# Proving $\lim \limits_{x \to{1}^{-}} \int_{-x}^{x}\frac { f(t)}{\sqrt { 1-{ t }^{ 2 } } }dt$ exists

Let $\textit{f} :[-1,1] \rightarrow \mathbb{R}$ continuous on $[-1,1]$

I need to prove that $$\lim_{x \rightarrow{1}^{-}} \int_{-x}^{x}\frac { f(t)}{\sqrt { 1-{ t }^{ 2 } }}dt$$

exists

But I have no clue of the value of the limit (I know it has to be finite)

And since there is no information on the sign of $f$, I cannot use any "it is an increasing and bounded function" argument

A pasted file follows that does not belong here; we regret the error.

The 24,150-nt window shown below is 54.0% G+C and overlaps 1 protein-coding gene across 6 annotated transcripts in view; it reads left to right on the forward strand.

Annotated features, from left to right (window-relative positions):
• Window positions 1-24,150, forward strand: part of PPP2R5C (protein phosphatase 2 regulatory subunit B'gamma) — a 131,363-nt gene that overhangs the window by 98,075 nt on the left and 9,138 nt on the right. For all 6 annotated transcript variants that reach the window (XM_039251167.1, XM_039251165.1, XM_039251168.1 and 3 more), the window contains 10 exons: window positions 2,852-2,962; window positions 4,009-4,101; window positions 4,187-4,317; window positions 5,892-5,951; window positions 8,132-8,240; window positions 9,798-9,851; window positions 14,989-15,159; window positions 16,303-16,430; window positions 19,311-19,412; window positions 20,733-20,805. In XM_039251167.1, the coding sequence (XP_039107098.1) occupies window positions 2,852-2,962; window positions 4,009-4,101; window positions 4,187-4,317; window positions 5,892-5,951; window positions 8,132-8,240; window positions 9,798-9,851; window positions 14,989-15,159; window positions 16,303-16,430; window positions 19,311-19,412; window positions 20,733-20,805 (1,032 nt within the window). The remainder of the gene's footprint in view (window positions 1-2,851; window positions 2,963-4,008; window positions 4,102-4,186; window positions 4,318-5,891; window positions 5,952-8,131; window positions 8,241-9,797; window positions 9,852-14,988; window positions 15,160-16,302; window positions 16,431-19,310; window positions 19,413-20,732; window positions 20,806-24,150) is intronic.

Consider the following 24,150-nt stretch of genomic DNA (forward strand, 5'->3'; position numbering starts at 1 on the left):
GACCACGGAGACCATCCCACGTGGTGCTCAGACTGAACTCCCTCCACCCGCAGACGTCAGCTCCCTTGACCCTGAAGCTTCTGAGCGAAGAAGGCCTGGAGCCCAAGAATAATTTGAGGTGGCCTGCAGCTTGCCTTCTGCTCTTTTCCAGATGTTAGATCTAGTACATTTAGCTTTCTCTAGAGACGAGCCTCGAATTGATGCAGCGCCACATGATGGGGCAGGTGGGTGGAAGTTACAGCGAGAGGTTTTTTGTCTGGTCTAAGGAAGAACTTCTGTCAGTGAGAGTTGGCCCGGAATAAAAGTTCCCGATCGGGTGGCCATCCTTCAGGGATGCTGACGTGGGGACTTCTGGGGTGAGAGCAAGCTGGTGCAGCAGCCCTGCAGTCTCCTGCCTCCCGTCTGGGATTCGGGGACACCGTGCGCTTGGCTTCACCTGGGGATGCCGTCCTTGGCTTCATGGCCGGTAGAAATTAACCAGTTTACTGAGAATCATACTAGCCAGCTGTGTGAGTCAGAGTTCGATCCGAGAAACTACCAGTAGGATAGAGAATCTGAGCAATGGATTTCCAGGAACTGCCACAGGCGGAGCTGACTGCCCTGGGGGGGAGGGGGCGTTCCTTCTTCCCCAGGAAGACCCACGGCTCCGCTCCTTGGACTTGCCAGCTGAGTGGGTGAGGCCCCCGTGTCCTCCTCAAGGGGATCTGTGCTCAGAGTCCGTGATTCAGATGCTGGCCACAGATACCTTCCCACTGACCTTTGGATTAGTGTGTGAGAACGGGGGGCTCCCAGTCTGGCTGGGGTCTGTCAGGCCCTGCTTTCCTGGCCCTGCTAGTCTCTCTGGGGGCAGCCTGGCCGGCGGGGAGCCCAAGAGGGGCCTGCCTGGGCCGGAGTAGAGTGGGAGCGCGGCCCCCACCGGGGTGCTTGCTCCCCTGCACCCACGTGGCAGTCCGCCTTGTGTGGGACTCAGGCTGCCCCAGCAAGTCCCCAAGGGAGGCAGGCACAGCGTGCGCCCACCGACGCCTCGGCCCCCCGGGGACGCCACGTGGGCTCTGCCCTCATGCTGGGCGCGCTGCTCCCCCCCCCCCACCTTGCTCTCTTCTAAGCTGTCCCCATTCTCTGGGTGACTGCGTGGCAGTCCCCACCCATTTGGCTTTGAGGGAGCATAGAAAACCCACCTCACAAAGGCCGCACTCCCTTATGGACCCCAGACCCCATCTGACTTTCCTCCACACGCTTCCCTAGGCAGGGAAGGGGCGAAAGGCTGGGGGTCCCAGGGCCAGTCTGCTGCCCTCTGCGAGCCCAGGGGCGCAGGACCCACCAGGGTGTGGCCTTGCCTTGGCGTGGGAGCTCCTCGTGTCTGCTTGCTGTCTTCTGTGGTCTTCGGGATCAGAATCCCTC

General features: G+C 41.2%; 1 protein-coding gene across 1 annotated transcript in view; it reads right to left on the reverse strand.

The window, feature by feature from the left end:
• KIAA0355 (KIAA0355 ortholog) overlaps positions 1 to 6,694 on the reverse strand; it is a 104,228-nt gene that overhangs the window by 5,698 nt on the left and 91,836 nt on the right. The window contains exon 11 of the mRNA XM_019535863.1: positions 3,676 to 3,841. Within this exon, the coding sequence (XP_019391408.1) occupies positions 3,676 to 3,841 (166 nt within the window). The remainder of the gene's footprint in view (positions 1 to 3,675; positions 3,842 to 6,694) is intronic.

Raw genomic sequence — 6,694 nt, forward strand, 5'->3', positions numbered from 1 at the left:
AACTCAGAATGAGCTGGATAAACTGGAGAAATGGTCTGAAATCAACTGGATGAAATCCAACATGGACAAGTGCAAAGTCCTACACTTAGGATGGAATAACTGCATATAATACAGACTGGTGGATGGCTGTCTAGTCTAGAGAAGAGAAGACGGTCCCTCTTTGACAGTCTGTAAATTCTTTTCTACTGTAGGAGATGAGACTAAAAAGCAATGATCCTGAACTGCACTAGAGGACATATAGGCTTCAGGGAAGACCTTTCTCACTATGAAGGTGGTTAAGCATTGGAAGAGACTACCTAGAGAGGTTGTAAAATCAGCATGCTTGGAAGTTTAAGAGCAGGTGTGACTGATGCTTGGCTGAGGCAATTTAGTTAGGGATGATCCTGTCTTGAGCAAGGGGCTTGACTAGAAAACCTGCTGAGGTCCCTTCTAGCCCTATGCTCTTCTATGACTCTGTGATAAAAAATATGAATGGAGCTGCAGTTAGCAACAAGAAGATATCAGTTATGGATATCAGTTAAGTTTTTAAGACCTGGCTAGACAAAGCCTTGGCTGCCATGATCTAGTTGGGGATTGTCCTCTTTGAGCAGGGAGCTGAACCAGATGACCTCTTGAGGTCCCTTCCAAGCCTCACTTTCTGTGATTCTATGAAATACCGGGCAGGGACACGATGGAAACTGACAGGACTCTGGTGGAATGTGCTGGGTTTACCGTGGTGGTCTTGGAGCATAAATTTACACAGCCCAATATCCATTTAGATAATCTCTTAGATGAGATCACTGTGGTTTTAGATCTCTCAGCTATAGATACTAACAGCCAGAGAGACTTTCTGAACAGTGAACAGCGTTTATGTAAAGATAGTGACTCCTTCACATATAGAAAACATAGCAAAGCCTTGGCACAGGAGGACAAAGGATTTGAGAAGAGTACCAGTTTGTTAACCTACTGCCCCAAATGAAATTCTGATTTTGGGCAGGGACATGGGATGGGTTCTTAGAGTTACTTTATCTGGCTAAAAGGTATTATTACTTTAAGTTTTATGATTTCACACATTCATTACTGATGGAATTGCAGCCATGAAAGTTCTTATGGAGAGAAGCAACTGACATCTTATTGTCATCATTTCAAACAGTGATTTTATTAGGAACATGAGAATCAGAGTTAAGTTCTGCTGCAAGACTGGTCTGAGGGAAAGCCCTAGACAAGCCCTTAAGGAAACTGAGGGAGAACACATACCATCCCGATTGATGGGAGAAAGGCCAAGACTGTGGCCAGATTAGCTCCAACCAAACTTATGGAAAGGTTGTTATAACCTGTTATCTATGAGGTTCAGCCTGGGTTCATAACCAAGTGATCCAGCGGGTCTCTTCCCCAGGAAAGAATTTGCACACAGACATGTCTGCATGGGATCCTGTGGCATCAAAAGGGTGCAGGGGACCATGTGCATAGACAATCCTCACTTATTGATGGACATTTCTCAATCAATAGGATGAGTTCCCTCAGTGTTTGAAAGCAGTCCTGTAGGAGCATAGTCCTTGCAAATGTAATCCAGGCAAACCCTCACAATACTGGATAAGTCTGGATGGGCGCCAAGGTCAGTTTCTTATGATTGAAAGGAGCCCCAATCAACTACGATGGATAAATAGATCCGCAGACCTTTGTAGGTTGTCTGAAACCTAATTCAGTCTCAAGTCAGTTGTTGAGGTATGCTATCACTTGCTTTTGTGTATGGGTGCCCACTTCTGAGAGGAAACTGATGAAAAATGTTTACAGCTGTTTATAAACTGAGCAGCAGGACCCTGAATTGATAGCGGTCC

Let $t=\sin a$. The function $f(\sin a)$ is continuous in $[-\arcsin x, \arcsin x]$. The limit exists. You can use Fundamental theorem of calculus. http://en.wikipedia.org/wiki/Fundamental_theorem_of_calculus 'first part'
One can guess the limit is $\int_{-1}^1\frac{f(t)}{\sqrt{1-t^2}}dt$. First, this integral makes sense because $f$ is bounded on $[-1,1]$ and $\int_0^1\frac 1{\sqrt s}ds$ is convergent. Then, to show that it's indeed the limit, use continuity of $f$ at $1$ and $-1$.